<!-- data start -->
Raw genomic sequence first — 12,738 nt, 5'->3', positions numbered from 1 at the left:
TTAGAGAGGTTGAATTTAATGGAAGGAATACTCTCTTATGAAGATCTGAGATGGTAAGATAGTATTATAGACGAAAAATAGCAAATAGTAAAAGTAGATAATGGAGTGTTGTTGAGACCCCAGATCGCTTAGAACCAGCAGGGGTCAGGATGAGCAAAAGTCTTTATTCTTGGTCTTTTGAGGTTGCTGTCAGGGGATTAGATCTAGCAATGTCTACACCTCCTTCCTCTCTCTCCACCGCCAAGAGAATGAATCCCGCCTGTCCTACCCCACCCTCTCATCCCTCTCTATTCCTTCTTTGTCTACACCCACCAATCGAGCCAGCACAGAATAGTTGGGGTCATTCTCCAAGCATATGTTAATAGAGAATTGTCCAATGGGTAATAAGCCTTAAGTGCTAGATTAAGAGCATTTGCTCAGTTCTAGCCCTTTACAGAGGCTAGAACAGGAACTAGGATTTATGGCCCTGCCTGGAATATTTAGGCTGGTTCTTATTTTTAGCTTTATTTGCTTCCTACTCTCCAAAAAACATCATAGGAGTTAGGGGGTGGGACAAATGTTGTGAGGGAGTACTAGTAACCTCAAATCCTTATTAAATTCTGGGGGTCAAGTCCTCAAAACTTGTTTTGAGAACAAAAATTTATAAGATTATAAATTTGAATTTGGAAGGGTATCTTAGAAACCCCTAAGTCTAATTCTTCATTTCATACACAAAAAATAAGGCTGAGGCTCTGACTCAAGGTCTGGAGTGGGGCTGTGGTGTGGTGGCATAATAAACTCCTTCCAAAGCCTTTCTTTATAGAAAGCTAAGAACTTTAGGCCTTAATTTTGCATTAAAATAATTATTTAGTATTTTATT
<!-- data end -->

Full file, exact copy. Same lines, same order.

Raw genomic sequence first — 12,738 nt, 5'->3', positions numbered from 1 at the left:
TTAGAGAGGTTGAATTTAATGGAAGGAATACTCTCTTATGAAGATCTGAGATGGTAAGATAGTATTATAGACGAAAAATAGCAAATAGTAAAAGTAGATAATGGAGTGTTGTTGAGACCCCAGATCGCTTAGAACCAGCAGGGGTCAGGATGAGCAAAAGTCTTTATTCTTGGTCTTTTGAGGTTGCTGTCAGGGGATTAGATCTAGCAATGTCTACACCTCCTTCCTCTCTCTCCACCGCCAAGAGAATGAATCCCGCCTGTCCTACCCCACCCTCTCATCCCTCTCTATTCCTTCTTTGTCTACACCCACCAATCGAGCCAGCACAGAATAGTTGGGGTCATTCTCCAAGCATATGTTAATAGAGAATTGTCCAATGGGTAATAAGCCTTAAGTGCTAGATTAAGAGCATTTGCTCAGTTCTAGCCCTTTACAGAGGCTAGAACAGGAACTAGGATTTATGGCCCTGCCTGGAATATTTAGGCTGGTTCTTATTTTTAGCTTTATTTGCTTCCTACTCTCCAAAAAACATCATAGGAGTTAGGGGGTGGGACAAATGTTGTGAGGGAGTACTAGTAACCTCAAATCCTTATTAAATTCTGGGGGTCAAGTCCTCAAAACTTGTTTTGAGAACAAAAATTTATAAGATTATAAATTTGAATTTGGAAGGGTATCTTAGAAACCCCTAAGTCTAATTCTTCATTTCATACACAAAAAATAAGGCTGAGGCTCTGACTCAAGGTCTGGAGTGGGGCTGTGGTGTGGTGGCATAATAAACTCCTTCCAAAGCCTTTCTTTATAGAAAGCTAAGAACTTTAGGCCTTAATTTTGCATTAAAATAATTATTTAGTATTTTATT